At Usher’s 2024 Super Bowl halftime show, fashion’s flirtation with motocore all but peaked. Joined onstage by Ludacris and Lil Jon in matching Off-White™ motocross-inspired suits, complete with grippy gloves, Usher looked like he was about to hop into Gran Turismo (the movie or the game, your choice). 

In the stands above, Kim Kardashian watched the game in a leather Balenciaga race jacket over a pair of matching knee pad-fitted pants, garments inspired by the gear worn by racecar drivers that’ll never see the inside of a car that goes above 50 mph.

Yes, fashion’s obsession with moto gear is peaking.

Call it a passing fling with Formula 1, a deeper fixation on race clothes, or cultural appropriation of the least-serious kind but don’t deny that it’s here and here to stay. At least for a little while.

The popularity of racing gear is multifaceted.

On one hand, this stuff is so specific and typically made a certain way for a reason — Kim doesn’t need knee pads on her pants any more than Travis Scott needs to protect his noggin with a helmet. But a racecar driver would obviously need both of those things.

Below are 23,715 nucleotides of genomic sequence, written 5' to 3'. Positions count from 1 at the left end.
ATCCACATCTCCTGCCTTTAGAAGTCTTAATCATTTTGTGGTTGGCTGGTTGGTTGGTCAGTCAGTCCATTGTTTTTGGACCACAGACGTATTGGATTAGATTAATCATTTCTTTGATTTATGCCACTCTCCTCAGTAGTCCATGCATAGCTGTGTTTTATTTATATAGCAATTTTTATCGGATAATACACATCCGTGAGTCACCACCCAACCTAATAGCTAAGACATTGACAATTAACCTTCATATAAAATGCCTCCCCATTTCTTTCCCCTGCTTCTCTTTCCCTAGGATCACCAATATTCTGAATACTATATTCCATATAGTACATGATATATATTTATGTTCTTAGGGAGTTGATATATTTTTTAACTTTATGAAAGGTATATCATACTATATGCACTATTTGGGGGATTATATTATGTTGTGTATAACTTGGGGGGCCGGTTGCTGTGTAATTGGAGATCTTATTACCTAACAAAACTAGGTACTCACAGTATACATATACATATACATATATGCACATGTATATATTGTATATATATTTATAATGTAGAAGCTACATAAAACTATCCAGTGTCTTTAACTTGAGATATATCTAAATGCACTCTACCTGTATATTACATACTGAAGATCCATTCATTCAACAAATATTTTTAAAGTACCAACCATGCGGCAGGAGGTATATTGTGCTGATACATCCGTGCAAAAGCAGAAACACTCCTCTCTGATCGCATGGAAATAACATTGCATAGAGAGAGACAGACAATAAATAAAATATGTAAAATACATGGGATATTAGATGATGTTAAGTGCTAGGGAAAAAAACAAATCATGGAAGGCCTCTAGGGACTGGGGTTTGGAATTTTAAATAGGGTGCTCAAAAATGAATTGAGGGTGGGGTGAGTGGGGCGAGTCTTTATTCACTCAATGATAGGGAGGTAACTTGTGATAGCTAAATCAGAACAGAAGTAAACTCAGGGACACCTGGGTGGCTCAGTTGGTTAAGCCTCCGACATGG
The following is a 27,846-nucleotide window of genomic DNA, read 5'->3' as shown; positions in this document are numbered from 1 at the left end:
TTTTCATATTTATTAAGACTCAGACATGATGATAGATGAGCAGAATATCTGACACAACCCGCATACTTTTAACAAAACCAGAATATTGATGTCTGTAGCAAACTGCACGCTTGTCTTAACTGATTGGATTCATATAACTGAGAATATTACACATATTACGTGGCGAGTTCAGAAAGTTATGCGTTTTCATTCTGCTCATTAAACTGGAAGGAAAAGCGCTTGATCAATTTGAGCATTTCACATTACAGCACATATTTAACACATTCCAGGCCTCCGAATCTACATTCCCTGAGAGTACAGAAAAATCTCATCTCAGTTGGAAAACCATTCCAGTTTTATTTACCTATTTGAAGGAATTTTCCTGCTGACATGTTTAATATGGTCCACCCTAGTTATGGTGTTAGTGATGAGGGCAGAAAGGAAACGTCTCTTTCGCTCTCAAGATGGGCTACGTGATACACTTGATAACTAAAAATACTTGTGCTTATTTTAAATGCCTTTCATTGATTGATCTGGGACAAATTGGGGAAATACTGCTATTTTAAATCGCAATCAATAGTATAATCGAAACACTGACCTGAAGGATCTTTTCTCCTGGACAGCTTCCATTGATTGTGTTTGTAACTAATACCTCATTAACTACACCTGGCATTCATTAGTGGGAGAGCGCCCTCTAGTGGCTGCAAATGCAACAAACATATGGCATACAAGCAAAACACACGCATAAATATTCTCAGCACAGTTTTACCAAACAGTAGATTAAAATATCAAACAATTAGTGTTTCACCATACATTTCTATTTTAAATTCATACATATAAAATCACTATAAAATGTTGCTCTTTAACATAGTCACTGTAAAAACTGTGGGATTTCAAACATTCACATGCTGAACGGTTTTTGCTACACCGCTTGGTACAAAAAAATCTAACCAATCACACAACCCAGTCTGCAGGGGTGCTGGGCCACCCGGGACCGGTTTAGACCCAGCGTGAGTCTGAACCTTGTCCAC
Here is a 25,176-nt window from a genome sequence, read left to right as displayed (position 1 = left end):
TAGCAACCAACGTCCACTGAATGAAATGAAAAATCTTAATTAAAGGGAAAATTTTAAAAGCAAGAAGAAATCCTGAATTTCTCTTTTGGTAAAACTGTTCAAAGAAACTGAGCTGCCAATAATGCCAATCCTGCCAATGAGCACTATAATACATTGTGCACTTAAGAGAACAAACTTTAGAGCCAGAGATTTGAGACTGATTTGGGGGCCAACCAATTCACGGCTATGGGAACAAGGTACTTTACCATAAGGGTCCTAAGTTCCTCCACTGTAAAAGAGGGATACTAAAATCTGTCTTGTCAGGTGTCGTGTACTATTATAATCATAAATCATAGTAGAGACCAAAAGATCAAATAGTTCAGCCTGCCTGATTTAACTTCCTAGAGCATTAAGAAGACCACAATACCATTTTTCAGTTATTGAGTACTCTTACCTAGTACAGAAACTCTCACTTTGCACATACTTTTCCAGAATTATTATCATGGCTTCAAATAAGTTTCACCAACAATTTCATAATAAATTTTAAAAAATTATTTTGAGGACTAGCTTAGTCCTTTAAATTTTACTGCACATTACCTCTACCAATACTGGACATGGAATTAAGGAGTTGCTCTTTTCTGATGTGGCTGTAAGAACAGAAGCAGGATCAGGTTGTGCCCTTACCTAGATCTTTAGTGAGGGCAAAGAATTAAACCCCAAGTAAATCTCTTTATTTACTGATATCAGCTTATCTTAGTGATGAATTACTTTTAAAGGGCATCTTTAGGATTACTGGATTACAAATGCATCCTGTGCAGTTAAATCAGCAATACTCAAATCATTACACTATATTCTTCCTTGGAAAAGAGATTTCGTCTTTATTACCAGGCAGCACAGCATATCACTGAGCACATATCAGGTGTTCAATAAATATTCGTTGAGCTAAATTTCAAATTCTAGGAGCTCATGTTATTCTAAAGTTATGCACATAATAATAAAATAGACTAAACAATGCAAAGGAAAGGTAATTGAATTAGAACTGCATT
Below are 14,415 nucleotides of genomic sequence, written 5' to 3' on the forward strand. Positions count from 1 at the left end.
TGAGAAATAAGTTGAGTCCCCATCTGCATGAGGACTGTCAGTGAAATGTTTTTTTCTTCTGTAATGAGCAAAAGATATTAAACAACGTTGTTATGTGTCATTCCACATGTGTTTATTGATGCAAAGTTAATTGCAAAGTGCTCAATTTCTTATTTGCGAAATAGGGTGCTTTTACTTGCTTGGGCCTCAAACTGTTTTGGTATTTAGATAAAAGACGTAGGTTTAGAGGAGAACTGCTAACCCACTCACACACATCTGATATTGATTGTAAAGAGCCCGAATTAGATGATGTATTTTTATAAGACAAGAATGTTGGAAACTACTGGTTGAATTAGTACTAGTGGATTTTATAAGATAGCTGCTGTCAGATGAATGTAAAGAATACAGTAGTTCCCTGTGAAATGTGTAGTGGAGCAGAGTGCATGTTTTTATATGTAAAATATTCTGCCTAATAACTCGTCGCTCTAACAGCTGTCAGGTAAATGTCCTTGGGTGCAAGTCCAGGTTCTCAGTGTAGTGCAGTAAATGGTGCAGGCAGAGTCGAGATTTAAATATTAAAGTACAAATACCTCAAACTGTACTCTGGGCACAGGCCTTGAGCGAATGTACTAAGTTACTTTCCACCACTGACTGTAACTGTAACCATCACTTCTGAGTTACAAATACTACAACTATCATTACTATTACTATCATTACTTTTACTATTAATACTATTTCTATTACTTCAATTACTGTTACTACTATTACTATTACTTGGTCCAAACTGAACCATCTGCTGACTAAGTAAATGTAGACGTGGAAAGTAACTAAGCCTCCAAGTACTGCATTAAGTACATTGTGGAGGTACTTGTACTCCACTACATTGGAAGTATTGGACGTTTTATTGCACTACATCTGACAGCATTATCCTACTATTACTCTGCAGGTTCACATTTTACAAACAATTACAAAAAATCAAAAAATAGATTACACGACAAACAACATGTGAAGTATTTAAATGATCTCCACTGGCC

And then there’s the small fact that, well, moto gear just looks cool. Stuff that’s designed for utility typically does (some militaria and outdoorsy layering pieces have lasted generations for this reason alone).

So though it’s nice that these motocross gloves are functional and PUMA’s Mostro sneaker have a low-cut, grippy design that makes them useful for putting pedal to metal, the appeal isn’t in the function but the fashion.

The moto fixation is not new to 2024, though this is the year it hits a fever pitch. Balenciaga was one of several brands sending race-ready boots down its Fall/Winter 2023 runway but it was one of the first to properly boost Alpinestars.

Designers as disparate as emerging Korean brand Andersson Bell, New York’s Heron Preston, Paris’ Casablanca, Japan’s AMBUSH, and the enigmatic fashion pranksters of Vetements have all tinkered with racing gear as fashion, and that’s barely scratching the surface. Brands young and old are dipping into the F1-adjacent well.

There’s also real thirst for actual automotive gear, like vintage Harley Davidson T-shirts and Mercedes-Benz caps but that’s pretty evergreen.

What’s new is a real doubling-down on clothes that racecar drivers and motocross daredevils wear: helmets, gloves, leather jackets, matching pants, grippy boots.

Look no further than streetwear OG Supreme, which is dropping a collaborative Ducati motorbike, plus helmet, for Spring/Summer 2024. It’s hardly Supreme’s premiere moto collab — Fox Racing, anyone? — but it is a sign of the times.

With F1 legend Lewis Hamilton crossing over as a style icon as he also crosses over to a new F1 team and fashion killa A$AP Rocky overseeing PUMA’s F1 collections, the jig is officially up: racing is fashion, fashion is racing.

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